Sunday, October 14, 2012

Samsung Can Sell Galaxy Nexus During Appeal, Court Rules

By Susan Decker and Todd Shields - Oct 12, 2012 6:47 PM GMT+0400
Samsung (005930) Electronics Co., the world’s largest mobile-phone maker, won its bid to continue selling its newest Galaxy Nexus smartphone in the U.S. while it battles patent-infringement claims filed by Apple Inc. (AAPL)
The U.S. Court of Appeals for the Federal Circuit yesterday granted Samsung’s request to lift a lower court’s ban on sales. Samsung wants to continue selling the phone while it challenges a federal judge’s June 29 ruling that Apple was likely to win its suit claiming the Galaxy Nexus infringed four patents and that sales were hurting Apple’s business in the meantime
Samsung Can Sell Galaxy Nexus During Appeal, Court Says Apple argued that it’s important to keep the Galaxy Nexus out of the U.S. market now because most Americans haven’t yet switched to smartphones, and a product that copies Apple’s features could steal customers from its iPhone. Photographer: Denis Doyle/Bloomberg
The case is part of a global battle between the two biggest makers of mobile phones that surf the Web, play video games and do most other functions of a computer. The case involves different patents than the ones at the heart of a $1 billion verdict Apple won against Samsung Aug. 24 in San Jose, California.
Apple argued that it’s important to keep the Galaxy Nexus out of the U.S. market now because most Americans haven’t yet switched to smartphones, and a product that copies Apple’s features could steal customers from its iPhone. A jury trial on the patent claims isn’t scheduled until March 2014, according to the court docket.
A feature in the Nexus phone that aids data searches was an issue in yesterday’s opinion. The appeals court said the district court had abused its discretion by deciding that Apple would suffer harm because of the feature. The patent-holder needs to show “that the infringing feature drives consumer demand for the accused product,” and Apple presented “limited” evidence of such a link, the appeals court said.

’Stifle Competition’

“Today’s decision confirms that the role of patent law is to protect innovation and not to unreasonably stifle competition,” Adam Yates, a spokesman for Suwon, South Korea- based Samsung, said in an e-mail. Kristin Huguet, an Apple spokeswoman for Cupertino, California-based Apple, declined to comment in an e-mail.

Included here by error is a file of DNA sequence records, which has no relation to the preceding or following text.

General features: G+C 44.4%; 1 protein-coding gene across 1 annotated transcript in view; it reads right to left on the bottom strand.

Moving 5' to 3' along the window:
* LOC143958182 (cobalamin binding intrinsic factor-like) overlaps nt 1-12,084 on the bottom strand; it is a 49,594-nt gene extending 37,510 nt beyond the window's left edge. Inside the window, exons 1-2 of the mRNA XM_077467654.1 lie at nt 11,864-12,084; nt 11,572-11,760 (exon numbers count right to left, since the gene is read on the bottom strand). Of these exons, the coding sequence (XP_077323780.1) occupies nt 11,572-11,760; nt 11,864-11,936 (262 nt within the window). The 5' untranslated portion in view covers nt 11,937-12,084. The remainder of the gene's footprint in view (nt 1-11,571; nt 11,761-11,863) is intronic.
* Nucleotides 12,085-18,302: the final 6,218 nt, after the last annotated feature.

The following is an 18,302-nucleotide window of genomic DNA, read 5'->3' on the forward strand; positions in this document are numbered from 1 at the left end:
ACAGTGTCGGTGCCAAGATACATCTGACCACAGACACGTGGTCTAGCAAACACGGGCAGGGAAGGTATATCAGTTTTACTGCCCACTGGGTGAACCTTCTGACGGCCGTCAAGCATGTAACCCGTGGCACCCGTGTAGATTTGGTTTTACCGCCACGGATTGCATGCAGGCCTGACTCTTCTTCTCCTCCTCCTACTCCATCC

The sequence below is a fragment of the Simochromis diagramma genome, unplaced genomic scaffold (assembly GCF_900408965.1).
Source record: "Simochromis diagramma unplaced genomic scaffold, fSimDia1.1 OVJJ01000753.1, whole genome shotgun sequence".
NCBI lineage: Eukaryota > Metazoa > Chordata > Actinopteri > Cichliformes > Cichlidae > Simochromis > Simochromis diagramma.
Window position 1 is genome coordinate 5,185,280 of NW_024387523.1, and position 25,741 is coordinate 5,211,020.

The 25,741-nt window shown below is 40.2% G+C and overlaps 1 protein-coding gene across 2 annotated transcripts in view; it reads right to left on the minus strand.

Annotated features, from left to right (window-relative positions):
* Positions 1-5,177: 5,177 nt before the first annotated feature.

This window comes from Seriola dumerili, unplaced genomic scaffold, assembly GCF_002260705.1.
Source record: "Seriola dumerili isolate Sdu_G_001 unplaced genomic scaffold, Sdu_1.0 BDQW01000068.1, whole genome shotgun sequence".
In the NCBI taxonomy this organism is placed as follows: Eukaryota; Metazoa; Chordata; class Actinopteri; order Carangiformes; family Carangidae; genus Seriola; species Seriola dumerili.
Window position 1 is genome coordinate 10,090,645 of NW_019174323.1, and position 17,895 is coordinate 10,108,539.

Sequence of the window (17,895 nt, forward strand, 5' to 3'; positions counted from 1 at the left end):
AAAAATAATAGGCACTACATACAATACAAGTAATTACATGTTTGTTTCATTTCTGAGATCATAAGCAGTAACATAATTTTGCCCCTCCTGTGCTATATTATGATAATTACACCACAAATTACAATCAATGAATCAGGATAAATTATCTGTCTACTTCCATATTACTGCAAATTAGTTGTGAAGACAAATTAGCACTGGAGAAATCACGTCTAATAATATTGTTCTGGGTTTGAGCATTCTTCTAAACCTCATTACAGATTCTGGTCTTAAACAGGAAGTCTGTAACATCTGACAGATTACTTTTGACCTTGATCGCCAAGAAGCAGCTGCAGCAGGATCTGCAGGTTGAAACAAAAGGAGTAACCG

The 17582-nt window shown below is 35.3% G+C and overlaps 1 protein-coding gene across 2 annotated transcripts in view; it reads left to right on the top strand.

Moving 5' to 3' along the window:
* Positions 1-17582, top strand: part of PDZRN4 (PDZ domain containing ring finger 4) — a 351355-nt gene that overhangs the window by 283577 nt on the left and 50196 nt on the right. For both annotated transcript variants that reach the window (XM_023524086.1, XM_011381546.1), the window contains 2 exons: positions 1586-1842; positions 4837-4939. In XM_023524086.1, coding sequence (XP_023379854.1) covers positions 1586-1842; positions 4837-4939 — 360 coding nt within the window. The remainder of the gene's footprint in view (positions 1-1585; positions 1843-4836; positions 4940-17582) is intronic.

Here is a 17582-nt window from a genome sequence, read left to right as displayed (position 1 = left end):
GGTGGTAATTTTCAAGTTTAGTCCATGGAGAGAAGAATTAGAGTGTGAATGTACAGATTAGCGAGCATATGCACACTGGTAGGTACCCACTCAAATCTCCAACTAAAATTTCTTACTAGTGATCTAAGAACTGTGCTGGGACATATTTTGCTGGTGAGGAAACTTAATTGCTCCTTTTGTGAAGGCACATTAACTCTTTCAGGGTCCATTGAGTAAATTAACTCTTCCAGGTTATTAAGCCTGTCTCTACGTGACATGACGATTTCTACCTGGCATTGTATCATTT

Apple and Samsung are involved in more than 30 patent- infringement lawsuits spanning four continents as they vie for a greater share of a smartphone market that Bloomberg Industries said grew 62 percent last year to $219 billion.
Apple claims the Galaxy Nexus infringes patents that cover the way the iPhone’s voice program, Siri, searches for information, its slide-to-unlock function, an automatic recognition of phone numbers or e-mail addresses and a word- suggestion feature, according to the filing. Apple was ordered to post a $95.6 million bond to cover any losses incurred by Samsung should the case end in Samsung’s favor.

‘Menacing’ Letters

Samsung, which makes other phone models that aren’t affected by the order, said in filings that Apple has been sending “menacing” letters to Samsung customers and “engaged in a campaign of litigation around the world against the largest sellers of Android devices.”
Android, owned by Google Inc. and distributed for free to bolster Google’s advertising business, is the most popular platform for mobile phones. The Galaxy Nexus is the first to run on the 4.0 version of Android, called Ice Cream Sandwich.
The case is Apple Inc. v. Samsung Electronics Co., 12-1507, U.S. Court of Appeals for the Federal Circuit (Washington). The lower court case is Apple Inc. v. Samsung Electronics Co., 12-630, U.S. District Court for the District of California (San Jose).
To contact the reporters on this story: Susan Decker in Washington; Todd Shields in Washington at
To contact the editor responsible for this story: Bernard Kohn at

Saturday, October 6, 2012

Meningitis Outbreak Linked to Steroid Kills Five People

By Anna Edney - Oct 6, 2012 2:12 AM GMT+0400
AP Photo/Mark Humphrey
Dr. Robert Latham, chief of medicine at Saint Thomas Hospital in Nashville, Tenn., is interviewed on Thursday, Oct. 4, 2012. Latham said a fifth person has died in a growing outbreak of a rare form of meningitis that has sickened more than two dozen people in five U.S. states.
A meningitis outbreak traced to a contaminated steroid used for back pain killed five people and threatens thousands more, U.S. health officials said.